If the thesis is accepted, and the "iron triangle" will do everything in its power to keep their respective supporters divided and embattled against one another, then the answer to the question at the end of the thesis entry is
Voters should temporarily put aside their understandable and legitimate partisan differences and temporarily act in unison and demand that Congress debate the extent to which there is a corrupt and broken system and that, as a legislative body, it engage in a strenuous national debate about what needs to be done about the system and make a legislative enactment that Congress proposes to the rest of the country be tried out to repair the broken system.Under this strategy as applied to the 2012 elections, if Congress can be forced to act, voters can then make a decision for themselves about whether they are satisfied with trying out the proposed solution enacted by Congress. Voters who decide that Congress has failed and has not proposed a solution that those voters are willing to try out for the country should vote against their incumbent Senators and Representative in November to register their view that Congress has failed the country and needs to be replaced in its entirety. If Congress does take action before November, voters who are satisfied with trying out the proposed solution for the country can make their voting decisions in November on other grounds.
It should be obvious that the effectiveness of this strategy depends almost entirely on how many citizens can be persuaded to act in unison in demanding that Congress debate and take action before November. Every citizen who is not willing to join in that unified action, and who instead seeks debate on other issues that are important to the voter and who makes a voting decision on other issues will undermine the unified approach. The more voters there are who don't join in, the more there will be distraction of candidates, and opportunity for them, to spend time taking opposing positions and appealing to voters supporting opposite sides. Possibly there could be approximate equal division between voters making voting decisions on the basis of other issues, and the voters who join in the demand for Congressional debate and action on the corruption problem could be seen as a swing vote that the incumbent Congress concludes that it must respond to. That is speculative, and clearly it is better to persuade as many voters as possible to join in the unified action,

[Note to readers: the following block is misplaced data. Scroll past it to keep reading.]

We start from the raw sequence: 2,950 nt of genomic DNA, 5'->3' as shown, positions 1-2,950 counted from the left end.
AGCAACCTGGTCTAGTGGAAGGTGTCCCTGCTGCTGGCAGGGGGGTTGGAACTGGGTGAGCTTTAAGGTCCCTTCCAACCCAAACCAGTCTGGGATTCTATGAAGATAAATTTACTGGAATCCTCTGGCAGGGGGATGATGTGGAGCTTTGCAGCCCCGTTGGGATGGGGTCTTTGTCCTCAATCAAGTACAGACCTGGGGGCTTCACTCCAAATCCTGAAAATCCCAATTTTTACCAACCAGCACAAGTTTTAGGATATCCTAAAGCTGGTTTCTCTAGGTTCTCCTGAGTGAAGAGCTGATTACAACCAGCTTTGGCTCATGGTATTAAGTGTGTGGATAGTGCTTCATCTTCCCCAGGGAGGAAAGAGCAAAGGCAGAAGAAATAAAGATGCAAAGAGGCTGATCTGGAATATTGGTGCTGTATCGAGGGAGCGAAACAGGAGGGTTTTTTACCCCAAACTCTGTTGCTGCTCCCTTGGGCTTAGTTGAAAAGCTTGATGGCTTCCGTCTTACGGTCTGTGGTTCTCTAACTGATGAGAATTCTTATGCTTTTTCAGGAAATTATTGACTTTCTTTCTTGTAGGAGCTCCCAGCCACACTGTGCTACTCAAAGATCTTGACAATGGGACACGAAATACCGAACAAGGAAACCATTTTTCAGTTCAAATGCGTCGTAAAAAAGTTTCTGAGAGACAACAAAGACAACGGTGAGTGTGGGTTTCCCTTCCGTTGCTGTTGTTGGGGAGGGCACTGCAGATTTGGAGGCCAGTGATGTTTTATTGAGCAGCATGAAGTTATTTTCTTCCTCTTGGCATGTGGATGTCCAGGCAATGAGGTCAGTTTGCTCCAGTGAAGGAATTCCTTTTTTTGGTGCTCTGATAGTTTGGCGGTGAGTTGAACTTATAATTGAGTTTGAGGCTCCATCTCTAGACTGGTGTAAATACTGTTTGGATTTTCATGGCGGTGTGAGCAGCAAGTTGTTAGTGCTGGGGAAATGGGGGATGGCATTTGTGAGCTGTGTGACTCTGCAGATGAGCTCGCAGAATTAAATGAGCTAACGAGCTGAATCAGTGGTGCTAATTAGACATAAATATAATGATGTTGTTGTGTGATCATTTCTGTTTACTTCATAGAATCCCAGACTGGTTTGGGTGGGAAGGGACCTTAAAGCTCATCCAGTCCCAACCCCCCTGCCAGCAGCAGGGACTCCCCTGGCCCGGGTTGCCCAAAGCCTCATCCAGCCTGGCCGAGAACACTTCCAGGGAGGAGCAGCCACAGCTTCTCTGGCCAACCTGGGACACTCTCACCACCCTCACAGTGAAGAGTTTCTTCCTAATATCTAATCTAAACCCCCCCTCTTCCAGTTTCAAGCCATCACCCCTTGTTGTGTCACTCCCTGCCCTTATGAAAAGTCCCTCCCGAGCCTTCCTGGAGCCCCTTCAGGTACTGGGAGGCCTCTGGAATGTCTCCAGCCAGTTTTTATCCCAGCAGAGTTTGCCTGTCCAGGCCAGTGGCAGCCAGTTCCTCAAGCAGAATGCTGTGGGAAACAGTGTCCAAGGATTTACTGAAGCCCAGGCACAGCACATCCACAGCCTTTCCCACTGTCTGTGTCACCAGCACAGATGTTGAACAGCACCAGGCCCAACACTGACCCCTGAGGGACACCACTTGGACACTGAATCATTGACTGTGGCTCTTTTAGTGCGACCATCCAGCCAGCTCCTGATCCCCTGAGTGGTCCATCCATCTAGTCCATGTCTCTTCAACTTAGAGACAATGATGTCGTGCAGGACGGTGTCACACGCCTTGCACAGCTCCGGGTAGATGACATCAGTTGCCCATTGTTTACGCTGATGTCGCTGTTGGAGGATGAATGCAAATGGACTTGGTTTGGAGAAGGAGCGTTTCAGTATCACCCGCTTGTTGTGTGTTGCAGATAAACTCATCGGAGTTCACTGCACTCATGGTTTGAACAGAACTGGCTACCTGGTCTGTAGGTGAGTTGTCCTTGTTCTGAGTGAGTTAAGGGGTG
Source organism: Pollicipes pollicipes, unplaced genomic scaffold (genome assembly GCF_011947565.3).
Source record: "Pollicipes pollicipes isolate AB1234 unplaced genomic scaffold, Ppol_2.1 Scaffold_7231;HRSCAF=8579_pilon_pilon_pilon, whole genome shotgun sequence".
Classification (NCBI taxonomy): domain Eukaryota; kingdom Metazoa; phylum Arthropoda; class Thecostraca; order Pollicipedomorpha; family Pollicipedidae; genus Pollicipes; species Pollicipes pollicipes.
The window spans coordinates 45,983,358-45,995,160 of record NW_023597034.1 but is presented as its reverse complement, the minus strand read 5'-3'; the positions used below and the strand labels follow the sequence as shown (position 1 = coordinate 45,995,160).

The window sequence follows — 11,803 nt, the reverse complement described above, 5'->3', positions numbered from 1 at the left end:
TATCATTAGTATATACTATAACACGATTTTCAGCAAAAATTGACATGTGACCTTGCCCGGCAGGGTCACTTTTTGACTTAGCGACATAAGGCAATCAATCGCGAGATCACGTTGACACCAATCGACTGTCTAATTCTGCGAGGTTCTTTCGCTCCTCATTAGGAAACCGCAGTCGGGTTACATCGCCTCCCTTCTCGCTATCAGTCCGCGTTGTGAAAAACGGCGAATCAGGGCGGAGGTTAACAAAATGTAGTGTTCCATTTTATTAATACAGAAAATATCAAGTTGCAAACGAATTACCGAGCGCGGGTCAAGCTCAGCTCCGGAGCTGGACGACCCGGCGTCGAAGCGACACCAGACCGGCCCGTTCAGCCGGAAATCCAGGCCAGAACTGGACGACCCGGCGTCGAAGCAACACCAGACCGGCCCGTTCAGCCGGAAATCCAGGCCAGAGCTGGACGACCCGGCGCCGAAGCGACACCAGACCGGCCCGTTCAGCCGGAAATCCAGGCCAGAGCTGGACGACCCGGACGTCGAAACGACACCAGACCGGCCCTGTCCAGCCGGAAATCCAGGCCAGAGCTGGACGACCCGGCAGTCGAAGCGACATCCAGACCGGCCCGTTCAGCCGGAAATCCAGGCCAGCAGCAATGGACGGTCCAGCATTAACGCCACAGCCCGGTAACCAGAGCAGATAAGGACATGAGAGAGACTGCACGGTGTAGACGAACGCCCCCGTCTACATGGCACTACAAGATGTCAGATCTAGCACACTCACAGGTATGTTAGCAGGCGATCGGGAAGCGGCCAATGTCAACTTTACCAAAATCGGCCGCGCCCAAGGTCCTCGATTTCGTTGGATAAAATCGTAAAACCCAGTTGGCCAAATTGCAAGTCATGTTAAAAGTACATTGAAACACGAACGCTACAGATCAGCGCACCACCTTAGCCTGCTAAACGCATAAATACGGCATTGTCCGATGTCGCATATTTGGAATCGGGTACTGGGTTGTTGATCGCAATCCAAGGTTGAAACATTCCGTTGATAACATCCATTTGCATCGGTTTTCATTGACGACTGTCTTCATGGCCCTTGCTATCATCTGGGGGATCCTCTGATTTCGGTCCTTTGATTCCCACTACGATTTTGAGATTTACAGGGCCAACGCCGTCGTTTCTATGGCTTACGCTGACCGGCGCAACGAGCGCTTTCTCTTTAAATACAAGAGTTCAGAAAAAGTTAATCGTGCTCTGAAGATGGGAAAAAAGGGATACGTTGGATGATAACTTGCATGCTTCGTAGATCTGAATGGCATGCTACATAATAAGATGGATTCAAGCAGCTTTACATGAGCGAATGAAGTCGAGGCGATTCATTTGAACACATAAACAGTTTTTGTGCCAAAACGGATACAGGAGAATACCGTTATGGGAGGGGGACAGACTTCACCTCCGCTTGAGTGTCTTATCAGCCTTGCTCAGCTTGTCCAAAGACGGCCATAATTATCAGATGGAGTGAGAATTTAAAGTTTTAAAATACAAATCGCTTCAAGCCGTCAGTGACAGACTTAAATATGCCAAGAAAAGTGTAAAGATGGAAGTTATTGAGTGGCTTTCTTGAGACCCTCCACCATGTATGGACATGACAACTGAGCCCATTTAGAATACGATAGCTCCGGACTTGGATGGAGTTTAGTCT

It cannot be gainsaid how hard it is and will be to persuade voters of the compelling merits of the thesis and to abandon temporarily their traditional loyalties, put aside their partisan differences and act in unison to send the needed rebuke to the "iron triangle."
In all honesty, I don't think the strategy can be successfully implemented in the five months before the November election.
There is nonetheless a lot of forceful advocacy going on in the face of unlikely short term success before November, and in the hopes of greater success in a longer term that extends beyond November. In these circumstances there is nothing wrong with working as hard as possible prior to Novmeber.
The current time seems opportune. If corruption contributes to poor Congressional performance, voters will be more motivated to deliver a strong rebuke to Congress in the current time of great concern about the economy and the troubled circumstances many voters find themselves in. In such times, the corrupt Washington cesspool is just more galling.